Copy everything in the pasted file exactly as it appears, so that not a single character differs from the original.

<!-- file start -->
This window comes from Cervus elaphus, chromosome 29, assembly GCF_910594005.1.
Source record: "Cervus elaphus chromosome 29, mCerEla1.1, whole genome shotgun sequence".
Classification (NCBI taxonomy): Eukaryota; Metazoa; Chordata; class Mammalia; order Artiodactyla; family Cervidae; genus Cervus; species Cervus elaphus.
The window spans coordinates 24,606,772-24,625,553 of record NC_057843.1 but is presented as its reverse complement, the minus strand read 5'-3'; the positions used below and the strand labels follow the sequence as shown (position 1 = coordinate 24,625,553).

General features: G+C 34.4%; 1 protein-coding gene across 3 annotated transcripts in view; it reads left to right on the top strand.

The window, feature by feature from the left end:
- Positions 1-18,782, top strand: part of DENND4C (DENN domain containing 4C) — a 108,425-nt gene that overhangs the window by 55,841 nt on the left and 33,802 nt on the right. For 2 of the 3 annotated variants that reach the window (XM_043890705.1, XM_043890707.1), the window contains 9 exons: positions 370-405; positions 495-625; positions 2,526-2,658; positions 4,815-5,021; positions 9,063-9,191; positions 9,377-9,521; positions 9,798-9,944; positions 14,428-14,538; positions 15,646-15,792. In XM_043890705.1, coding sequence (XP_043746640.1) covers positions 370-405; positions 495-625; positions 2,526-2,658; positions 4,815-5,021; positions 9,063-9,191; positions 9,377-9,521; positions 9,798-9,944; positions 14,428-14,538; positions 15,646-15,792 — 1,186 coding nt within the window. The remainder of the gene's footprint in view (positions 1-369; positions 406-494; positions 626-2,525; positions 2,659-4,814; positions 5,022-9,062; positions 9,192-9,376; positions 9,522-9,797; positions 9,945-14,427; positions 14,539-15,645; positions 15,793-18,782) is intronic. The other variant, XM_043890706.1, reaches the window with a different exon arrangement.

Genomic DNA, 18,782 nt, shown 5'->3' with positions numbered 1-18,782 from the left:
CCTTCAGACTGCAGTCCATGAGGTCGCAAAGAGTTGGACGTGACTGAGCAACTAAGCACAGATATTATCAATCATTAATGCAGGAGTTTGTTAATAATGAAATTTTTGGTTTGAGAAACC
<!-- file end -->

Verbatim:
This window comes from Cervus elaphus, chromosome 29, assembly GCF_910594005.1.
Source record: "Cervus elaphus chromosome 29, mCerEla1.1, whole genome shotgun sequence".
Classification (NCBI taxonomy): Eukaryota; Metazoa; Chordata; class Mammalia; order Artiodactyla; family Cervidae; genus Cervus; species Cervus elaphus.
The window spans coordinates 24,606,772-24,625,553 of record NC_057843.1 but is presented as its reverse complement, the minus strand read 5'-3'; the positions used below and the strand labels follow the sequence as shown (position 1 = coordinate 24,625,553).

General features: G+C 34.4%; 1 protein-coding gene across 3 annotated transcripts in view; it reads left to right on the top strand.

The window, feature by feature from the left end:
- Positions 1-18,782, top strand: part of DENND4C (DENN domain containing 4C) — a 108,425-nt gene that overhangs the window by 55,841 nt on the left and 33,802 nt on the right. For 2 of the 3 annotated variants that reach the window (XM_043890705.1, XM_043890707.1), the window contains 9 exons: positions 370-405; positions 495-625; positions 2,526-2,658; positions 4,815-5,021; positions 9,063-9,191; positions 9,377-9,521; positions 9,798-9,944; positions 14,428-14,538; positions 15,646-15,792. In XM_043890705.1, coding sequence (XP_043746640.1) covers positions 370-405; positions 495-625; positions 2,526-2,658; positions 4,815-5,021; positions 9,063-9,191; positions 9,377-9,521; positions 9,798-9,944; positions 14,428-14,538; positions 15,646-15,792 — 1,186 coding nt within the window. The remainder of the gene's footprint in view (positions 1-369; positions 406-494; positions 626-2,525; positions 2,659-4,814; positions 5,022-9,062; positions 9,192-9,376; positions 9,522-9,797; positions 9,945-14,427; positions 14,539-15,645; positions 15,793-18,782) is intronic. The other variant, XM_043890706.1, reaches the window with a different exon arrangement.

Genomic DNA, 18,782 nt, shown 5'->3' with positions numbered 1-18,782 from the left:
CCTTCAGACTGCAGTCCATGAGGTCGCAAAGAGTTGGACGTGACTGAGCAACTAAGCACAGATATTATCAATCATTAATGCAGGAGTTTGTTAATAATGAAATTTTTGGTTTGAGAAACC